Posted: March 8, 2012 Filed under: Bailout Blues, Banksters, Corporate Crime, corruption, Department of Homeland Security, Domestic Policy, double-speak, Economy, Eric Holder, ethics, financial institutions, George W. Bush, Global Financial Crisis, indefinite detention, Injustice system, Patriot Act, The Bonus Class, The Great Recession, torture, U.S. Economy
Yesterday I read an interesting essay by William Black over at New Economic Perspectives. In the essay, Black, who headed the forensic audit team during the S&L crisis, pulls forward the Broken Window Theory, a criminological model based on a simple and some have said simplistic idea. The theory was introduced by James Q. Wilson and received a fair amount of popularity during the 1990s, particularly in conservative circles.
Readers might remember Rudy Giuliani’s ‘war against graffiti,’ his zero-tolerance campaign in NYC. That effort, the elimination of the squeegee men and the crack down on street prostitution among other things were based on the broken window philosophy, which uses an abandoned building metaphor.
Imagine a building in any neighborhood [although Wilson focused exclusively on what he termed ‘blue-collar crime.’] The first broken window of our abandoned building if left unrepaired sends a clear message to antisocial types: no one cares about this building. So, it’s open season on all the other windows, on anything of value that’s been left behind. If the owner doesn’t care about the integrity of the building then the street tough is encouraged to vandalize and take whatever’s not nailed down.
The attitude feeds on itself or so the theory goes. Honest citizens are less likely to confront the petty thief, which only encourages others to act out in destructive, antisocial ways. Honest citizens begin to feel overwhelmed and outnumbered and stop safeguarding their own neighborhoods. What’s the point? they say. No one cares. Communities begin to self-destruct.
Now whether you buy into this crime theory or not, I think the metaphor holds when you consider what we’ve been witnessing in the degradation of our financial markets, our legal system, even the refusal to admit that ‘there’s trouble in River City.’
As Professor Black points out, if we were to take Wilson’s theory and apply it to the explosion of ‘white collar crime’ within our financial system, it would be a major step in restoring the integrity of our system and bolstering peer pressure against misconduct. As it stands now, Wall Street movers and shakers and their DC handmaidens have implemented business-as-usual policies that reward the thief and punish the whistleblower. As Black points out in the essay:
We have adopted executive and professional compensation systems that are exceptionally criminogenic. We have excused and ignored the endemic “earnings management” that is the inherent result of these compensation policies and the inherent degradation of professionalism that results from allowing CEOs to create a Gresham’s dynamic among appraisers, auditors, credit rating agencies, and stock analysts. The intellectual father of modern executive compensation, Michael Jensen, now warns about his Frankenstein creation. He argues that one of our problems is dishonesty about the results. Surveys indicate that the great bulk of CFOs claim that it is essential to manipulate earnings. Jensen explains that the manipulation inherently reduces shareholder value and insists that it be called “lying.” I have seen Mary Jo White, the former U.S. Attorney for the Southern District of New York, who now defends senior managers, lecture that there is “good” “earnings management.”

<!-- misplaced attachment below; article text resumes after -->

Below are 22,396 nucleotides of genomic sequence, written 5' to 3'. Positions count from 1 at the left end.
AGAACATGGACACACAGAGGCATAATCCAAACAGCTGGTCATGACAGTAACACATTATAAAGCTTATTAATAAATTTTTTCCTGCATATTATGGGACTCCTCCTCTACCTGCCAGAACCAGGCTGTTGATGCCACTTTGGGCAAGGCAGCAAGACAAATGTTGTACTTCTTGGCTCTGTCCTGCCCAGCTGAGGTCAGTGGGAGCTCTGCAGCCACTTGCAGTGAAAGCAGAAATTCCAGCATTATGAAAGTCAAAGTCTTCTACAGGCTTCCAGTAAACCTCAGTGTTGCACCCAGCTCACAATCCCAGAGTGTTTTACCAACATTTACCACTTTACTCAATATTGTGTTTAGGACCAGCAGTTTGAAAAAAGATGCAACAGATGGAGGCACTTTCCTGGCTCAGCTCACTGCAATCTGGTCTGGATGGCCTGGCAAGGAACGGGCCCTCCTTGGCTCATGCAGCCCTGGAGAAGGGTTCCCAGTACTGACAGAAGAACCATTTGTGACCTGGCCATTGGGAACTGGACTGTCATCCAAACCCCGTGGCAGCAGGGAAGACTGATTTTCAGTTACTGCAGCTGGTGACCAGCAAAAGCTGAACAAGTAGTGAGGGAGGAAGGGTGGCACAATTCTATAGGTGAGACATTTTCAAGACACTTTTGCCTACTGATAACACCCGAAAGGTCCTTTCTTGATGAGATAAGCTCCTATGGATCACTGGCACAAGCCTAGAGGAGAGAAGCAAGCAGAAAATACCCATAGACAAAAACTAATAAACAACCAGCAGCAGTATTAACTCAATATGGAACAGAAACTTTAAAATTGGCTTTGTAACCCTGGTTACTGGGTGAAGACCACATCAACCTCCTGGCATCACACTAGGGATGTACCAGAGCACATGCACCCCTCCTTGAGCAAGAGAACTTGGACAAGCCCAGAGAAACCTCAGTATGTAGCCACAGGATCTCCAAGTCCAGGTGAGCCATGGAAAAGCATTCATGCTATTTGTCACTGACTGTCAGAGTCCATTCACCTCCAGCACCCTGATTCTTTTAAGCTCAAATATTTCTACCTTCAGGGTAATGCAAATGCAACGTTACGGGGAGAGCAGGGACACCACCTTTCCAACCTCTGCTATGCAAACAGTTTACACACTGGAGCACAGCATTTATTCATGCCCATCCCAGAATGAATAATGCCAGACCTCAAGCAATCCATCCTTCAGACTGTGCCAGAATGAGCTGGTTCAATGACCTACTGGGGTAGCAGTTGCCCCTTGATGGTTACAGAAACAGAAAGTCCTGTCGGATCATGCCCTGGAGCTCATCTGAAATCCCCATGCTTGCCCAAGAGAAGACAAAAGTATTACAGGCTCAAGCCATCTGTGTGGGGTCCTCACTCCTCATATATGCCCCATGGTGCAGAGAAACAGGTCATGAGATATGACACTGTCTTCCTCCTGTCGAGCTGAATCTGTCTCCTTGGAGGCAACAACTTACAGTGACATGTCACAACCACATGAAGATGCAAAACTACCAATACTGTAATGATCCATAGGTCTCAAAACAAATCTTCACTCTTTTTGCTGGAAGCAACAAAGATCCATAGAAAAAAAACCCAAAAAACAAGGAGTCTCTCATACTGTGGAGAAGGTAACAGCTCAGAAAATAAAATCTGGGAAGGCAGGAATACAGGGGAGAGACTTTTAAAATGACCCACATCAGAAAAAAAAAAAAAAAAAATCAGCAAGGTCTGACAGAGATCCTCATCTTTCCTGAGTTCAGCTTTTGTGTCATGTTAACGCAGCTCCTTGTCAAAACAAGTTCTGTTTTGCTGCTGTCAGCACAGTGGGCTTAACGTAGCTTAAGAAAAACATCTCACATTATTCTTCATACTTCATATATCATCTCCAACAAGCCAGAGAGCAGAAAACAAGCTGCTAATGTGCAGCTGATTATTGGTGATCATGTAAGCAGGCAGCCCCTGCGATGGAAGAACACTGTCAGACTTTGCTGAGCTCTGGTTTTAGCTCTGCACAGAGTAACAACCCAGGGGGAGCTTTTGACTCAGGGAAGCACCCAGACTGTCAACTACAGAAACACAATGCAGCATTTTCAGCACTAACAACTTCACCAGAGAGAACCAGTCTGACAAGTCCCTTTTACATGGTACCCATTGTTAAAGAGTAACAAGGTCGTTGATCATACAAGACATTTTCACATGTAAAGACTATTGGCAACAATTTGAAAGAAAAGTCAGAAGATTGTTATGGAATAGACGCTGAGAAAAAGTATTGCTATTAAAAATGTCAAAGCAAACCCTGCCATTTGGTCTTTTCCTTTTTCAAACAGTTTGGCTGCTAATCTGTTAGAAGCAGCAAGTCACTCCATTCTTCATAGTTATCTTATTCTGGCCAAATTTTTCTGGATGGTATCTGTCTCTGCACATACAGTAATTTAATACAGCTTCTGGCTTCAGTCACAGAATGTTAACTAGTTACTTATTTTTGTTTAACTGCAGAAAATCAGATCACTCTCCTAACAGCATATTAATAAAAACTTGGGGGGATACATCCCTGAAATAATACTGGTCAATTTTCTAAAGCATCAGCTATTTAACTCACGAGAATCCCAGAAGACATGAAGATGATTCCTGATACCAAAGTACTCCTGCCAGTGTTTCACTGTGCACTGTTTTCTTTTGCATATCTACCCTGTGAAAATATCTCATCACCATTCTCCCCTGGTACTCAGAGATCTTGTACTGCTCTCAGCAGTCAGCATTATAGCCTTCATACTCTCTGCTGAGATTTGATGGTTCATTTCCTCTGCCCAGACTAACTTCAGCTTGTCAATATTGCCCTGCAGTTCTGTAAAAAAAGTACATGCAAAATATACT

My husband had some unsettling experience in this area. Early in his career, he worked as a CPA [the two companies will remain nameless]. But in each case, he was ‘asked’ to clean up the numbers, make them look better than they were. He refused and found himself on the street, looking for employment elsewhere. I remember him saying at the time, ‘Look, I’m a numbers guy. I’ve never been good at fiction writing.’ This was back in the late 70s early 80s, so this attitude has been a long time in the making. Now, we’re seeing accounting fraud that is literally off the charts. Is it any wonder the country’s financial system is on life support?
We can see the destructive results of this careless, corrupt posturing all around us. Professor Black continued:
Fiduciary duties are critical means of preventing broken windows from occurring and making it likely that any broken windows in corporate governance will soon be remedied, yet we have steadily weakened fiduciary duties. For example, Delaware now allows the elimination of the fiduciary duty of care as long as the shareholders approve. Court decisions have increasingly weakened the fiduciary duties of loyalty and care. The Chamber of Commerce’s most recent priorities have been to weaken Sarbanes-Oxley and the Foreign Corrupt Practices Act. We have made it exceptionally difficult for shareholders who are victims of securities fraud to bring civil suits against the officers and entities that led or aided and abetted the securities fraud. The Private Securities Litigation Reform Act of 1995 (PSLRA) has achieved its true intended purpose – making it exceptionally difficult for shareholders who are the victims of securities fraud to bring even the most meritorious securities fraud action.
Reading this, I immediately sensed we could apply the metaphor just as easily to our legal predicament. Dak wrote to this yesterday—about the disheartening disrepair of our justice system, which was badly wounded during the Bush/Cheney years with the help of eager lawyers like John Yoo, stretching, reinterpreting, rewriting the parameters on the subjects of torture, indefinite detention, rendition, etc.